Shingles (herpes zoster) is a painful, blistering skin rash due to the varicella-zoster virus, the virus that causes chickenpox. Shingles usually appears in a band, a strip, or a small area on one side of the face or body. The skin rash is caused by nerve and skin inflammation by the same virus that previously caused chickenpox.
Anyone who?s had chickenpox may develop shingles. After you get chickenpox, the virus remains inactive (dormant) in the nervous system and is never fully cleared from your body. Shingles occurs after the virus becomes active again in these nerves years later due to stress, or weakened immune system caused by aging. The virus may also be triggered to become active by certain medication. It is not clear how this happens but when the virus becomes active again, it can only cause shingles, not chickenpox. Usually there is only one attack of shingles. You cannot get shingles from someone who has it but the virus can spread to someone who has never had chicken pox or hasn?t gotten the chicken pox vaccine. This usually occurs through direct contact with the open sores of the shingles rash. Once infected, the person will develop chickenpox, however, not shingles.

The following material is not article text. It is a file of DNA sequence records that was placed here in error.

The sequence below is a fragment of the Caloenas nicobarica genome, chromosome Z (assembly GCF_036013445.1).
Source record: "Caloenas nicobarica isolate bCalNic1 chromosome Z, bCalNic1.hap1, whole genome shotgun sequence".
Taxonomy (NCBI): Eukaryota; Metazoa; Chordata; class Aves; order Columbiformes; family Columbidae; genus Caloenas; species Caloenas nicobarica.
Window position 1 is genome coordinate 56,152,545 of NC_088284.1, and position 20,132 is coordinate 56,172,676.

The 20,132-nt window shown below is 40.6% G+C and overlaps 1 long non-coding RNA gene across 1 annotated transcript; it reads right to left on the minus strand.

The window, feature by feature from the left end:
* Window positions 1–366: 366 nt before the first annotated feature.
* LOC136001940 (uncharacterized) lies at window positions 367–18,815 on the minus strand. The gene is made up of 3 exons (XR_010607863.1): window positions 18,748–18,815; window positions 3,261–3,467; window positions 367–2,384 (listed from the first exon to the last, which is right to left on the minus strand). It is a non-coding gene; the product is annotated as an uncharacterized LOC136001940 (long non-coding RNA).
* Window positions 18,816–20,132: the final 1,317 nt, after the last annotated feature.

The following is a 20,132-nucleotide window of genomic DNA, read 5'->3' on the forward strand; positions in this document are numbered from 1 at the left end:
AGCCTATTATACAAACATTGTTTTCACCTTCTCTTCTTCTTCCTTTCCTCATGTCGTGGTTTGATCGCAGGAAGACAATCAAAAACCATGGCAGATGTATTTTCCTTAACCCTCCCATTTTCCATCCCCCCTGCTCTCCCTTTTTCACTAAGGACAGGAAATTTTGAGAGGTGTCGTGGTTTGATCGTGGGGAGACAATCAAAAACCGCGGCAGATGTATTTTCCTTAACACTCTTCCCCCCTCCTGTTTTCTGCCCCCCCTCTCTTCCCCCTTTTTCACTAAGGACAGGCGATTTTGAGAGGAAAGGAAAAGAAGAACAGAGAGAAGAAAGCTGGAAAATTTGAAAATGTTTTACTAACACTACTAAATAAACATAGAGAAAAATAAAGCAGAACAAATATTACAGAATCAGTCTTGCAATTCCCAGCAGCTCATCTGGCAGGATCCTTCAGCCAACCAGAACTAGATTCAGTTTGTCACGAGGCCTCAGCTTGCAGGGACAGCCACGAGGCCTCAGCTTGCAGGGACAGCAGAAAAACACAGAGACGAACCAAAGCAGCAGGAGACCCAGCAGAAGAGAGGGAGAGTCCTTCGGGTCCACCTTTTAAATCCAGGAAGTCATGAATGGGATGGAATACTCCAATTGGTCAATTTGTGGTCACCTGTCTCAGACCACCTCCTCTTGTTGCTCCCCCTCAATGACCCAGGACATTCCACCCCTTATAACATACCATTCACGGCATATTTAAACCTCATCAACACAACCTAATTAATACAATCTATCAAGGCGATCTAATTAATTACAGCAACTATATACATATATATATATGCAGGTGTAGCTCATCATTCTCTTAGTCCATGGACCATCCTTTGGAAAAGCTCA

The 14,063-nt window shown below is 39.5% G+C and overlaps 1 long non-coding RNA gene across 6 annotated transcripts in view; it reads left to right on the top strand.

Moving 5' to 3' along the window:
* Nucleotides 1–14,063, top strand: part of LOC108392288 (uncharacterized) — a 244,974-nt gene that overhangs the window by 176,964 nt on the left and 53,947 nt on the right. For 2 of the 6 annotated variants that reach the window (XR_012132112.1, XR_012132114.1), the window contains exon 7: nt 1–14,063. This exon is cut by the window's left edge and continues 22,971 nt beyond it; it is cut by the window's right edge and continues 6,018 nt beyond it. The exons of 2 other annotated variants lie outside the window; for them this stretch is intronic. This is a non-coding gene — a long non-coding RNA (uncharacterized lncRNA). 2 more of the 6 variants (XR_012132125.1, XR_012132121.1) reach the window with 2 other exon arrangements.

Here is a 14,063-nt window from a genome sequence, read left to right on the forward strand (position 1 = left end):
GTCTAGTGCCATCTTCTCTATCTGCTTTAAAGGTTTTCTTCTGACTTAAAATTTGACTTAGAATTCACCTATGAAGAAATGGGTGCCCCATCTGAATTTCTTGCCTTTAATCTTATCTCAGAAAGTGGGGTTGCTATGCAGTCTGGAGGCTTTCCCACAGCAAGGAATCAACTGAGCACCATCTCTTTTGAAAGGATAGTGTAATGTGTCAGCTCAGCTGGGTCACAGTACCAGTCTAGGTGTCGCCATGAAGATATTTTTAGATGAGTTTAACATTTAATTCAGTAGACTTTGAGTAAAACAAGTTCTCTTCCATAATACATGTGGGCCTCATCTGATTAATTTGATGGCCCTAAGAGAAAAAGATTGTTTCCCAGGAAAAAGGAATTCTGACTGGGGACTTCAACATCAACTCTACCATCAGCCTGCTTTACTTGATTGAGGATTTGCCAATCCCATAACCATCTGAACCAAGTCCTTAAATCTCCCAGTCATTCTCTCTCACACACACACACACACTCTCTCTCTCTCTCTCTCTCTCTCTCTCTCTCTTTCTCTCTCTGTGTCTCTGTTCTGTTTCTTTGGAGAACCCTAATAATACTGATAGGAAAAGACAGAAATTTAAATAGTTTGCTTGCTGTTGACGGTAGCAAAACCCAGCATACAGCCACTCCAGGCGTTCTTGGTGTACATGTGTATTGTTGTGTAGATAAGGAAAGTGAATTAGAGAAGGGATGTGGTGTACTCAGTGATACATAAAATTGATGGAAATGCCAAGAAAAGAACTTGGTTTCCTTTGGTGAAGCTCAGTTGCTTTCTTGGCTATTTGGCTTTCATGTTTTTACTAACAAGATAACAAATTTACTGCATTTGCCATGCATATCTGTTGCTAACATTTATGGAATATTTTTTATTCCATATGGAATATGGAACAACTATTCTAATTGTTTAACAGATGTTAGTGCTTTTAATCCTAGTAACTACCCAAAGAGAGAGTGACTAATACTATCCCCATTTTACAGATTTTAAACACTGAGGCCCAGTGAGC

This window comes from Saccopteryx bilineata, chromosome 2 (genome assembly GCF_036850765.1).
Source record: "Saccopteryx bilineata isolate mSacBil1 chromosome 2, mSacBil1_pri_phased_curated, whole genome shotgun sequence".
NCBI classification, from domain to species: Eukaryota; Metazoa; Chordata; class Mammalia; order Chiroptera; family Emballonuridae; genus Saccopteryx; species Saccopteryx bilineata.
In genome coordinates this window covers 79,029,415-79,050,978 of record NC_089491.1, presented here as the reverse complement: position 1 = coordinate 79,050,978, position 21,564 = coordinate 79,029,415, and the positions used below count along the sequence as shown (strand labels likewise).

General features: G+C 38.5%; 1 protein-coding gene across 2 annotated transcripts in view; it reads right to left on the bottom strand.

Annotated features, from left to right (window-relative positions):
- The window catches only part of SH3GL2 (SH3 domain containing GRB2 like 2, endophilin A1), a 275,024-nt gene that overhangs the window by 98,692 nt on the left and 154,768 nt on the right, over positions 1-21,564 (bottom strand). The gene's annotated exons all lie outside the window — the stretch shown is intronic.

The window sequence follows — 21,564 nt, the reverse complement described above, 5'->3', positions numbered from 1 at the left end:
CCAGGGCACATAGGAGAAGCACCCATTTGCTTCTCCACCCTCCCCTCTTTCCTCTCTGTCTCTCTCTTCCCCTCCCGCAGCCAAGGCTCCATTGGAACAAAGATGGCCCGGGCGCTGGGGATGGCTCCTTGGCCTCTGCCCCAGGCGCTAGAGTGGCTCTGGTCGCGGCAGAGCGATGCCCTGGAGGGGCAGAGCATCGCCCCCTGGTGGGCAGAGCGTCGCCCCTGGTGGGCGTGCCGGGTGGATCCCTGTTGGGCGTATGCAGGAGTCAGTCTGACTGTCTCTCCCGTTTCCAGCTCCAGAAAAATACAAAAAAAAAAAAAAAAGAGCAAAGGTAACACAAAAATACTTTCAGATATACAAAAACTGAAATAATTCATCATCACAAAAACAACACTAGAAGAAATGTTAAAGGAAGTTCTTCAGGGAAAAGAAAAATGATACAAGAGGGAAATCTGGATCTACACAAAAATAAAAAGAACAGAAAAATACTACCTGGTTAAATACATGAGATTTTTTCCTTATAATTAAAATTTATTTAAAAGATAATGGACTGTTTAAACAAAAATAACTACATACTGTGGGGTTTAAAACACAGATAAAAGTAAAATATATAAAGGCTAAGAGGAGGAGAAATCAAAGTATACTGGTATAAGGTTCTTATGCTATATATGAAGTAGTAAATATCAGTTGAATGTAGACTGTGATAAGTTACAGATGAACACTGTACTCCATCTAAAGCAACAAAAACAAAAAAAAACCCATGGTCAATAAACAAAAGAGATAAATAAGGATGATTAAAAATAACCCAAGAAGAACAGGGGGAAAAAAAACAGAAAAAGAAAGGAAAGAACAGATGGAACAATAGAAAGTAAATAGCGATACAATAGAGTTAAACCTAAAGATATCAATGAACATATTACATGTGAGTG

The shingle rash starts out as red patches on the skin, followed by small blisters on a red base with new blisters continuing to form for three to five days. The blisters break, forming small ulcers that begin to dry and form crusts which fall off in 2 to 3 weeks. Scarring is rare. The blisters follow the path of individual nerves that come out of the spinal cord in a specific ?ray-like? distribution called a dermatomal pattern. The rash usually involves a narrow area from the spine, around to the front of the belly area or chest. It may also appear on other parts of the body like face, eyes, mouth and ears. Other signs and symptoms include abdominal pain, fever and chills, headache, general ill-feeling, hearing loss, joint pain, taste problems, swollen glands and difficulty moving some of the muscles in the faceThere is no cure for shingles, but treatment may shorten the length of illness and prevent complications.
You should avoid touching the rash and blisters of persons with shingles or chickenpox if you have never had chickenpox or the chickenpox vaccine. Herpes zoster vaccine is available for all persons at risk of getting shingles. Like the chickenpox vaccine, the shingles vaccine doesn?t guarantee you won?t get shingles, but this vaccine will likely reduce the course and severity of the disease and reduce your risk of postherpetic neuralgia.
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